Considering that this is highly speculatory, as many different people from different cultures have vastly different relationships with the virtual world, this statement sheds light on a pivotal issue regarding what we, as privileged users and consumers of technology, consider to be intimate interactions. This is polarized by the availability of these technologies to different people, furthering the idea that community is vastly different from one individual to another. In regard to virtual versus real, do we allow the use of community to still define these “new” interactions, even when physical or “real” presence isn’t present? When human interaction is being mediated by technology? This is where the second half of the definition, “particular characteristic in common” comes into play, but still leaves out a huge issue: live human interaction.

Kibby begins her article, Home on the Page: A Virtual Place of Music Community, with a small record company, Oh Boy Records, and their interactive or “live” forum page that was intended to create/generate communication between fans of the artist John Prine. As a small group of people, the fans of this artist, were miles apart from one another, so location became a central issue to the lack of interaction these individuals could engage in. There was no “community” around these individuals where they could share their thoughts, their feedback, or interact with one another. This also takes advantage of the second half of the definition, which allows these individuals to cultivate meaningful interactions with individuals across the country through an online environment, thrusting them into a community that wasn’t available to them before.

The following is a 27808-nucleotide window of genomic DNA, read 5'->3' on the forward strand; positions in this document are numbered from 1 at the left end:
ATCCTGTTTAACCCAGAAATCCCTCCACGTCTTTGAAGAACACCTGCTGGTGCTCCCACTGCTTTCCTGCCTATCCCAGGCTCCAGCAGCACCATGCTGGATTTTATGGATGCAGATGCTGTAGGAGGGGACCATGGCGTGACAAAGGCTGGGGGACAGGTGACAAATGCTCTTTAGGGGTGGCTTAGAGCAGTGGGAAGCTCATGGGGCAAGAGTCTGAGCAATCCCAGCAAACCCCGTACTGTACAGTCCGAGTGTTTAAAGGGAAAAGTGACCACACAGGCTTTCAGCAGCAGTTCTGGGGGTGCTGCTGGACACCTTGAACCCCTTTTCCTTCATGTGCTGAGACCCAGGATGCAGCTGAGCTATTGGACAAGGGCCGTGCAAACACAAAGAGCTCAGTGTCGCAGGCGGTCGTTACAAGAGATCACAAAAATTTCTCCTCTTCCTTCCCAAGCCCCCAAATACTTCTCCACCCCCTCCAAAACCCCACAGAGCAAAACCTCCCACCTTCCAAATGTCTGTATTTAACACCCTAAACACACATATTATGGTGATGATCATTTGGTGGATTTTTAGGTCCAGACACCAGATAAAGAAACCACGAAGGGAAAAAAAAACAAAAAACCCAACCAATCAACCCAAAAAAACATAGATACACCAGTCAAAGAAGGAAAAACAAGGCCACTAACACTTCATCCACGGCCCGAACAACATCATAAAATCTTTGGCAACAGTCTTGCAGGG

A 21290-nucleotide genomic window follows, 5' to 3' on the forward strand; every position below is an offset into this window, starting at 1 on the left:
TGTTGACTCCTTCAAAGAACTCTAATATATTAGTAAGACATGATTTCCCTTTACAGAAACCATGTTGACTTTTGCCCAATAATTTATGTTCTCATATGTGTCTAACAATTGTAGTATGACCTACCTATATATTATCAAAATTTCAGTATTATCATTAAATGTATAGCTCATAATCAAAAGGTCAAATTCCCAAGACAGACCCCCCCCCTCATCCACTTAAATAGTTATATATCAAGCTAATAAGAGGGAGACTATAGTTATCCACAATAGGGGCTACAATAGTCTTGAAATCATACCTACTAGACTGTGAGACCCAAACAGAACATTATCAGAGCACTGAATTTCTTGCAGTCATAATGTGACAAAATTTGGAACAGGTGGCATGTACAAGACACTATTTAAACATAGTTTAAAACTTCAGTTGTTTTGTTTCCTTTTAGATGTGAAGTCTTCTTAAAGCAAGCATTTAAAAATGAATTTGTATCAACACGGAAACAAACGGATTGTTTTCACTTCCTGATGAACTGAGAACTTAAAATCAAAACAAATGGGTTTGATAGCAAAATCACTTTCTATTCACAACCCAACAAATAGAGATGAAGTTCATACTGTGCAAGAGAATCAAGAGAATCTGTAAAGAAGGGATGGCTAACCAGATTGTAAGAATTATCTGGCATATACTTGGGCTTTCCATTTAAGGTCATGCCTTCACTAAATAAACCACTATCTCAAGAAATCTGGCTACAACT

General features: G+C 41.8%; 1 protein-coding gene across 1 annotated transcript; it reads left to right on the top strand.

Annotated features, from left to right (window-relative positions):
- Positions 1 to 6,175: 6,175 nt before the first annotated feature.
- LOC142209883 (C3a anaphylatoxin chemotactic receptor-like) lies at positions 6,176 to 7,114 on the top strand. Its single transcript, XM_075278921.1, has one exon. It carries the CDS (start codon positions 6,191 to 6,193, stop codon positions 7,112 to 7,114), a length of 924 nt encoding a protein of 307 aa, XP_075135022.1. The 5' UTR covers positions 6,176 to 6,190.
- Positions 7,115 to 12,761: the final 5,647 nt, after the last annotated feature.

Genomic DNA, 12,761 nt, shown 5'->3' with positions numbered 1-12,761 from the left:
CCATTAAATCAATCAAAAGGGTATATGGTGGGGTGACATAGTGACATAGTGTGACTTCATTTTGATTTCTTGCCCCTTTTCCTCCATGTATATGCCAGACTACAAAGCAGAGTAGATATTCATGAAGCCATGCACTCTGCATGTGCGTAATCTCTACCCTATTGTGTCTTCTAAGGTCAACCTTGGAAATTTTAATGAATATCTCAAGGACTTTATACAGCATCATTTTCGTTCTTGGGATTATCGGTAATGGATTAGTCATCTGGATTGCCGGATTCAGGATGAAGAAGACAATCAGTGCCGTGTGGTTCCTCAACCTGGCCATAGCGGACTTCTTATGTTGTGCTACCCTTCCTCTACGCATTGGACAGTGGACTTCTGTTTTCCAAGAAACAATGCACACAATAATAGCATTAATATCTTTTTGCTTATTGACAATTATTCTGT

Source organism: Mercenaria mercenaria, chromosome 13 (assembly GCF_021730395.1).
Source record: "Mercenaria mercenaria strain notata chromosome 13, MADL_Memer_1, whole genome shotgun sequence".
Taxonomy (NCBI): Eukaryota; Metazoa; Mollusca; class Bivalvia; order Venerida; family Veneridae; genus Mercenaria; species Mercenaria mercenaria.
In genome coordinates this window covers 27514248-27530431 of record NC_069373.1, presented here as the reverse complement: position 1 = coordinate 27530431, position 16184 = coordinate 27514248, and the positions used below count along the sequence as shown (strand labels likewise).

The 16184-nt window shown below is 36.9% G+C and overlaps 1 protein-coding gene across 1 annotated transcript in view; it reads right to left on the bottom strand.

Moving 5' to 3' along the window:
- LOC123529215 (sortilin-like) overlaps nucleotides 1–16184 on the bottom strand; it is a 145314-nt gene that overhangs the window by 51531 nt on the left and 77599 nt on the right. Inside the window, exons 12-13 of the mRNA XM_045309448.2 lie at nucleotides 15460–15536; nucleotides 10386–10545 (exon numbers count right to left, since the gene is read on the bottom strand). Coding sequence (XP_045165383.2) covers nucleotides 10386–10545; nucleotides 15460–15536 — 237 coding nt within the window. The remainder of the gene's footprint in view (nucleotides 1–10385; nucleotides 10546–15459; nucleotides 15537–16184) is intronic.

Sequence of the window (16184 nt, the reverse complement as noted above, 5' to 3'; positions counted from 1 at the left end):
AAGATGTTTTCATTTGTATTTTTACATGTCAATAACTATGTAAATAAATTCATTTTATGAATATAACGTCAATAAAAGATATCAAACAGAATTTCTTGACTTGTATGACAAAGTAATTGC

While this concept of community isn’t hard to understand, as users of technology, and the ideas of sharing a common characteristic with an online based interactive group of individuals that are not centrally located in one physical place, it does propose additional questions of what meaningful relationships have evolve into for these members. While physical interactions - the visual stimulus of reacting to and from other physical entities – play such a key role in our locational communities, the virtual world doesn’t rely on this. Words, graphics, videos, and other sources of information serve as the vehicle to “meaningful” interactions. Does this still apply the same kinds of emotional connections that physical communities generate? I’m not sure they do, but I’m not sure that community can be defined by one person alone.

The sense of community, I believe, is immensely personal. As a 25 year old, millennial, I enjoy my “facebook friends” and seeing the newsfeed of what many people are doing all around the world, but it also asserts a sense of de-humanization and the ability to disregard humanity in such an impersonal way that is completely and 100% unavoidable in the physical community. While the advances in technology have integrated themselves within the physical community so well that we are mostly unaware of what has happened, it has also changed the way we interact within our physical community.